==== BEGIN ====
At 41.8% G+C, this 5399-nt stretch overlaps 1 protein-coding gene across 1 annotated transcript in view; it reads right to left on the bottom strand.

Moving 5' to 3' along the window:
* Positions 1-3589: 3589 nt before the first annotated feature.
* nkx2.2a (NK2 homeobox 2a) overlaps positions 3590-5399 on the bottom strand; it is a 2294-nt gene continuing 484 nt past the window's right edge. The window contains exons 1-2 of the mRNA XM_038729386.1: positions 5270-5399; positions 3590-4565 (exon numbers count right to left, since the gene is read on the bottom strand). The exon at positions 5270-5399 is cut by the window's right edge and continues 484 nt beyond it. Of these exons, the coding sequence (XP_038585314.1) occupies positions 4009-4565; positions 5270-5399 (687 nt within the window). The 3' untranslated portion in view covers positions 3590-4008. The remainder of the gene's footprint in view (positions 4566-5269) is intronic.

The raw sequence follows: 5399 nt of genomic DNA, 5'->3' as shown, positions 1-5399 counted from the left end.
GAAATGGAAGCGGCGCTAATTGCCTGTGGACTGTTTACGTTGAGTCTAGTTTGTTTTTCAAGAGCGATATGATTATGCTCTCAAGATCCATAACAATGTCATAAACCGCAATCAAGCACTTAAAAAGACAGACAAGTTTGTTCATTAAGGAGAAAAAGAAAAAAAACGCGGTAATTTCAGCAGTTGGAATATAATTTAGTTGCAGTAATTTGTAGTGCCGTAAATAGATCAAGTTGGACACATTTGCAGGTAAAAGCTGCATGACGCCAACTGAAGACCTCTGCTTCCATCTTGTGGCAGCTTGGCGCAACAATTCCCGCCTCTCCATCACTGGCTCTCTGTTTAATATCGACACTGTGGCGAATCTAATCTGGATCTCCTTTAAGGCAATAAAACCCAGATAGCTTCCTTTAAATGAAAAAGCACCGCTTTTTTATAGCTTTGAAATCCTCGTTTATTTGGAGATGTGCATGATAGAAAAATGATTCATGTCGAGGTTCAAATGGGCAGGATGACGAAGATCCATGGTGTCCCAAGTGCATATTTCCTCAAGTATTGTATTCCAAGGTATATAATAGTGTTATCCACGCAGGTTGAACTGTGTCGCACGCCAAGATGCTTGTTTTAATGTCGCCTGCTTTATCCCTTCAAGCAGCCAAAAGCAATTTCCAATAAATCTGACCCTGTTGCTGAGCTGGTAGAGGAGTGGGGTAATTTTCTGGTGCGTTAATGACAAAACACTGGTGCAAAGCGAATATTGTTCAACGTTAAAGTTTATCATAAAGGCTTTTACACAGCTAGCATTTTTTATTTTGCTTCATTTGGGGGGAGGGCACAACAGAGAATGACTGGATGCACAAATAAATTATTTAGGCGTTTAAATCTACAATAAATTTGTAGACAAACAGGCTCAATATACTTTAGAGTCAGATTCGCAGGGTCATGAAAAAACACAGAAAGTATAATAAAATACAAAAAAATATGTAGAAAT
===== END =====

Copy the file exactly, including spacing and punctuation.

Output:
At 41.8% G+C, this 5399-nt stretch overlaps 1 protein-coding gene across 1 annotated transcript in view; it reads right to left on the bottom strand.

Moving 5' to 3' along the window:
* Positions 1-3589: 3589 nt before the first annotated feature.
* nkx2.2a (NK2 homeobox 2a) overlaps positions 3590-5399 on the bottom strand; it is a 2294-nt gene continuing 484 nt past the window's right edge. The window contains exons 1-2 of the mRNA XM_038729386.1: positions 5270-5399; positions 3590-4565 (exon numbers count right to left, since the gene is read on the bottom strand). The exon at positions 5270-5399 is cut by the window's right edge and continues 484 nt beyond it. Of these exons, the coding sequence (XP_038585314.1) occupies positions 4009-4565; positions 5270-5399 (687 nt within the window). The 3' untranslated portion in view covers positions 3590-4008. The remainder of the gene's footprint in view (positions 4566-5269) is intronic.

The raw sequence follows: 5399 nt of genomic DNA, 5'->3' as shown, positions 1-5399 counted from the left end.
GAAATGGAAGCGGCGCTAATTGCCTGTGGACTGTTTACGTTGAGTCTAGTTTGTTTTTCAAGAGCGATATGATTATGCTCTCAAGATCCATAACAATGTCATAAACCGCAATCAAGCACTTAAAAAGACAGACAAGTTTGTTCATTAAGGAGAAAAAGAAAAAAAACGCGGTAATTTCAGCAGTTGGAATATAATTTAGTTGCAGTAATTTGTAGTGCCGTAAATAGATCAAGTTGGACACATTTGCAGGTAAAAGCTGCATGACGCCAACTGAAGACCTCTGCTTCCATCTTGTGGCAGCTTGGCGCAACAATTCCCGCCTCTCCATCACTGGCTCTCTGTTTAATATCGACACTGTGGCGAATCTAATCTGGATCTCCTTTAAGGCAATAAAACCCAGATAGCTTCCTTTAAATGAAAAAGCACCGCTTTTTTATAGCTTTGAAATCCTCGTTTATTTGGAGATGTGCATGATAGAAAAATGATTCATGTCGAGGTTCAAATGGGCAGGATGACGAAGATCCATGGTGTCCCAAGTGCATATTTCCTCAAGTATTGTATTCCAAGGTATATAATAGTGTTATCCACGCAGGTTGAACTGTGTCGCACGCCAAGATGCTTGTTTTAATGTCGCCTGCTTTATCCCTTCAAGCAGCCAAAAGCAATTTCCAATAAATCTGACCCTGTTGCTGAGCTGGTAGAGGAGTGGGGTAATTTTCTGGTGCGTTAATGACAAAACACTGGTGCAAAGCGAATATTGTTCAACGTTAAAGTTTATCATAAAGGCTTTTACACAGCTAGCATTTTTTATTTTGCTTCATTTGGGGGGAGGGCACAACAGAGAATGACTGGATGCACAAATAAATTATTTAGGCGTTTAAATCTACAATAAATTTGTAGACAAACAGGCTCAATATACTTTAGAGTCAGATTCGCAGGGTCATGAAAAAACACAGAAAGTATAATAAAATACAAAAAAATATGTAGAAAT